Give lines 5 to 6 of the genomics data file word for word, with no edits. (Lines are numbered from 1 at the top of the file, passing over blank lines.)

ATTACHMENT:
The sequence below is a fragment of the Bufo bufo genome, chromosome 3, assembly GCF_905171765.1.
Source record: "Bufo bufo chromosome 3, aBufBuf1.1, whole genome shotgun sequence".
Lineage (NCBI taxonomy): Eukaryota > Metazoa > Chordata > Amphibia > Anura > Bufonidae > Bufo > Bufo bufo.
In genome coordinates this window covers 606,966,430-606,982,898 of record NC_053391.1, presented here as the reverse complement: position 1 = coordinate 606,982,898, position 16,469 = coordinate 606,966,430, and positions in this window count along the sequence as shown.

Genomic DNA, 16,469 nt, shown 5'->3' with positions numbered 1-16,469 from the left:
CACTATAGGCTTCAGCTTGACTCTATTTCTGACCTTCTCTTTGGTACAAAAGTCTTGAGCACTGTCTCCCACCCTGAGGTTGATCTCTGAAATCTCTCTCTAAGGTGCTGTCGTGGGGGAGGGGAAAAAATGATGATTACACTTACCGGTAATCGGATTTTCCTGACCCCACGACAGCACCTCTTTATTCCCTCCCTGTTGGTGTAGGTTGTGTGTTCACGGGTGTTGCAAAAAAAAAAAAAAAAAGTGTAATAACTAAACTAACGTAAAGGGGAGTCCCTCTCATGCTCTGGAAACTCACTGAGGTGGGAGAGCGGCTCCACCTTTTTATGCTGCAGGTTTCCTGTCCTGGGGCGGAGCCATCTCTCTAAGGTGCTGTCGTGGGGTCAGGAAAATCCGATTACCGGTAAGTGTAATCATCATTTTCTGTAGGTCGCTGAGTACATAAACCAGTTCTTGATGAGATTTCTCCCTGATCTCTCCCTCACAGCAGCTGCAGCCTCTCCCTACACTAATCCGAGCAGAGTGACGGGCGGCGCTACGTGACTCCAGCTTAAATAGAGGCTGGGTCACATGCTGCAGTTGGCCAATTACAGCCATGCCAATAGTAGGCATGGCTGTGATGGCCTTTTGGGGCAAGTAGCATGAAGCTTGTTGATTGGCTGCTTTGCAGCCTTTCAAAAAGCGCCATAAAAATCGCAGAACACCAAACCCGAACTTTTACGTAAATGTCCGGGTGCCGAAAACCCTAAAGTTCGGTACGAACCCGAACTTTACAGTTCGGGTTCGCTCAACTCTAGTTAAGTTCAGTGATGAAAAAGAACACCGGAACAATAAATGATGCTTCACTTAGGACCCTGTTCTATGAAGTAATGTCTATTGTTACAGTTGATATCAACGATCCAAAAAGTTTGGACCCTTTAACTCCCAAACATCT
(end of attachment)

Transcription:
Genomic DNA, 16,469 nt, shown 5'->3' with positions numbered 1-16,469 from the left:
CACTATAGGCTTCAGCTTGACTCTATTTCTGACCTTCTCTTTGGTACAAAAGTCTTGAGCACTGTCTCCCACCCTGAGGTTGATCTCTGAAATCTCTCTCTAAGGTGCTGTCGTGGGGGAGGGGAAAAAATGATGATTACACTTACCGGTAATCGGATTTTCCTGACCCCACGACAGCACCTCTTTATTCCCTCCCTGTTGGTGTAGGTTGTGTGTTCACGGGTGTTGCAAAAAAAAAAAAAAAAAGTGTAATAACTAAACTAACGTAAAGGGGAGTCCCTCTCATGCTCTGGAAACTCACTGAGGTGGGAGAGCGGCTCCACCTTTTTATGCTGCAGGTTTCCTGTCCTGGGGCGGAGCCATCTCTCTAAGGTGCTGTCGTGGGGTCAGGAAAATCCGATTACCGGTAAGTGTAATCATCATTTTCTGTAGGTCGCTGAGTACATAAACCAGTTCTTGATGAGATTTCTCCCTGATCTCTCCCTCACAGCAGCTGCAGCCTCTCCCTACACTAATCCGAGCAGAGTGACGGGCGGCGCTACGTGACTCCAGCTTAAATAGAGGCTGGGTCACATGCTGCAGTTGGCCAATTACAGCCATGCCAATAGTAGGCATGGCTGTGATGGCCTTTTGGGGCAAGTAGCATGAAGCTTGTTGATTGGCTGCTTTGCAGCCTTTCAAAAAGCGCCATAAAAATCGCAGAACACCAAACCCGAACTTTTACGTAAATGTCCGGGTGCCGAAAACCCTAAAGTTCGGTACGAACCCGAACTTTACAGTTCGGGTTCGCTCAACTCTAGTTAAGTTCAGTGATGAAAAAGAACACCGGAACAATAAATGATGCTTCACTTAGGACCCTGTTCTATGAAGTAATGTCTATTGTTACAGTTGATATCAACGATCCAAAAAGTTTGGACCCTTTAACTCCCAAACATCT